We just put in a couple wildflower beds to serve as insectaries or biostrips. For the pollinators. And birds. ..and me. The seeds were broadcasted over the beds and lightly raked in along with happy thoughts and hopes that the seeds might get established before the birds and rabbits start in on them. There were maybe fifteen different types of seed, each collected on a walk somewhere, carefully collected and pocketed, tucked into a scrap of paper folded up and labeled “pink composite on the way to Babu’s”, “sweet pea from Skinnner’s Butte”, “Pamela’s zinnias”, “orange”.

And we’ve got a few fun types of corn waiting to go in the ground too. There is a black popcorn from friends who have a bean and grain CSA, Lonesome Whistle Farm in Eugene, OR and there is an ear of Taos Blue Corn given to us from a beekeeper friend at the Arco Iris Institute in Santa Fe, NM.

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Lexicon of Sustainability

I just recently checked out the Lexicon of Sustainability, and wanted to share. Those of you with TV may already be familiar as they are now showing films on PBS (everyone else: these are also available to watch online, so you’re still not missing anything). Neat project, fun photos, http://www.lexiconofsustainability.com/images/

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evil nasties making lace.

Lots of good things happening. I keep thinking at some point I really ought to share some of the woes. I mean, we don’t have woes. Not really. But we have flea beetles. And we need a new irrigation system. And a fence. And time.

Hiccups, that’s all. Mainly, it’s just good things happening.

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As another side note.. I started writing a song yesterday, an ode to Creeping Jenny. It’s to the tune of Jay Z’s song “Lucifer.” It goes like this: “Jennifer, Jennifer choking the garlic / I’m going to chase you out of earth.”  I’m working on some good lyrics, but they’re not all PG, so I’m not posting them on the interwebs. It’s catchy though. For certain.

Freedom of the seedlings.

Quick quick.

The pace has picked up. Substantially. It seems everything needs to be done, right now. It’s all very exhilarating. Pulse quickening. And nerve wracking. Maintaining the successional planting schedule. Planting in the beds outside.Transplanting tomatoes and eggplants into larger pots. Trellising the peas. Figuring out an irrigation system. Purchasing and installing the irrigation system. Hose watering in the mean time. Watering. More watering. Weeding. Still working on the hop trellis poles. And the greenhouse.

And then there is a growing list of things that we want to do, and should do now – but maybe are less of a priority. For instance, getting a batch of dandelion wine going, mulching the monster pile of tree pruning debris, mowing the croquet court, playing croquet.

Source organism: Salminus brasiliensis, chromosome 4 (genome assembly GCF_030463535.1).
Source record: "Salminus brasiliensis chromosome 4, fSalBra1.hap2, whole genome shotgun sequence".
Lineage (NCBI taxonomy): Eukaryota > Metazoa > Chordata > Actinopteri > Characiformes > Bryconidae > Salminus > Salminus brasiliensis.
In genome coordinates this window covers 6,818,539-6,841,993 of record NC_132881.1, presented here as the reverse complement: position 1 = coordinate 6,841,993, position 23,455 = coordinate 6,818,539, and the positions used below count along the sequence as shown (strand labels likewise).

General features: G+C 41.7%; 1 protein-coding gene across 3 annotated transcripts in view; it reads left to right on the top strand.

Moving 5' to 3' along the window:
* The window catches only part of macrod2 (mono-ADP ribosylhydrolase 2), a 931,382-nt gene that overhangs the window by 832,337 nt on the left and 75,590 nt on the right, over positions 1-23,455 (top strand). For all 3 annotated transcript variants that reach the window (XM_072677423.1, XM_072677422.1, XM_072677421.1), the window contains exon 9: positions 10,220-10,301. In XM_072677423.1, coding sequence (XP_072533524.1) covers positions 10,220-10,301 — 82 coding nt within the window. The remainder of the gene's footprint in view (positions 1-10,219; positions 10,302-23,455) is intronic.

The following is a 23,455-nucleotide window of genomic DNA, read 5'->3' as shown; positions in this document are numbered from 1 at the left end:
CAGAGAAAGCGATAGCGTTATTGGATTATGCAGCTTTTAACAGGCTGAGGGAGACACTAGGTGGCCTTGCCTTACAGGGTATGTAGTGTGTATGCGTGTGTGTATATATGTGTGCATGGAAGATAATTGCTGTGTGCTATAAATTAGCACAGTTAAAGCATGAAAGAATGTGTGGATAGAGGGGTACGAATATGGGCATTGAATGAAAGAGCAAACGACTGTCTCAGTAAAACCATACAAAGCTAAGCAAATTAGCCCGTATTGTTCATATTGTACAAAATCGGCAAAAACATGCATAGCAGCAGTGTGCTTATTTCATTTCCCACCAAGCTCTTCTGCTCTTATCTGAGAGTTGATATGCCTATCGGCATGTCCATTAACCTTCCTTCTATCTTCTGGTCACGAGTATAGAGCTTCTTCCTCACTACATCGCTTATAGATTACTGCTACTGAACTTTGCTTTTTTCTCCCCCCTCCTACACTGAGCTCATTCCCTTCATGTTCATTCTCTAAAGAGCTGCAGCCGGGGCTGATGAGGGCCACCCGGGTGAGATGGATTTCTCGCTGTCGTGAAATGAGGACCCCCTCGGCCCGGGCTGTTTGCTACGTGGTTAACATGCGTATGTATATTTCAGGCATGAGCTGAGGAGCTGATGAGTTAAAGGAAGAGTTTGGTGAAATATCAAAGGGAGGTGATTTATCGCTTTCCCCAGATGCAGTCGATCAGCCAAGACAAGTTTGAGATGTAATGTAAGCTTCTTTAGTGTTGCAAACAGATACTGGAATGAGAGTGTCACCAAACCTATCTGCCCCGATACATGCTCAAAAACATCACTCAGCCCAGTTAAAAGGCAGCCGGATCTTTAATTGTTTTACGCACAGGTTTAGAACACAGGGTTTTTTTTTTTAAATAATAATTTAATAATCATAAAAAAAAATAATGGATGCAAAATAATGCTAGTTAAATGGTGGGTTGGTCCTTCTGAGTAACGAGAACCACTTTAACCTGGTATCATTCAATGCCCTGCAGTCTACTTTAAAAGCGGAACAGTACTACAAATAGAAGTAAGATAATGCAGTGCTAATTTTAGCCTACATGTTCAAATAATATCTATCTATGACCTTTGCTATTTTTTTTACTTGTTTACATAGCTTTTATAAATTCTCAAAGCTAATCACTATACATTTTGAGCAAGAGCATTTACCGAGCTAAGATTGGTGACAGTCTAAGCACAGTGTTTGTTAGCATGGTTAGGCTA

We have already started in on the harvest. Very exciting. Meals these days have been including early French Breakfast radishes, sauteed hop shoots, garlic greens, arugula and radish greens. We even foraged a healthy bunch of asparagus from the wild patches along the irrigation ditch last week. A sack full of Grandma Ginny’s rhubarb went into ginger rhubarb jam, Cycle Farm’s first preserves.

The farm bike is being put to good use, running errands to town and hauling loads back and forth down the field. Flats of plants, boxes of potatoes, and tools. I was able to catch a couple shots (below), the glory of human powered machinery.

More on smart tools: Jeremy designed and built a tool to help in planting rows of onions at smart 4″ spacing. It’s brilliant, I’m calling it an onion fiddle, see below. The fiddle neck supports strings set at 4″ spacing, and frets on the neck are Sharpied with marks at 4″ as well. Looking for someone to play washtub bass, and a grass-leaf whistle. We can start a band.

We’ve had a few CSA members come out to tour the farm, meet the bees, help plant peas, taste radishes, check in and ask questions. Thank you all for your interest and enthusiasm! SO GOOD. We are excited to get to know our community better and equally stoked to share the farm with everyone.

And finally, things we’ve learned recently: It turns out irrigation equipment is very spendy. Cross-combing on topbars in Lolita’s hive is a mess, straightening those comb out isn’t as easy as it would seem. The honey mess that results in the comb-straightening is absolutely as sweet as it would seem. Hop shoots are delicious. I can play a mean onion fiddle. And above all else, having friends come visit and help – is the most wonderful thing. It gets me all warm and wiggly, misty-eyed, knowing there are other people as excited about this as we are.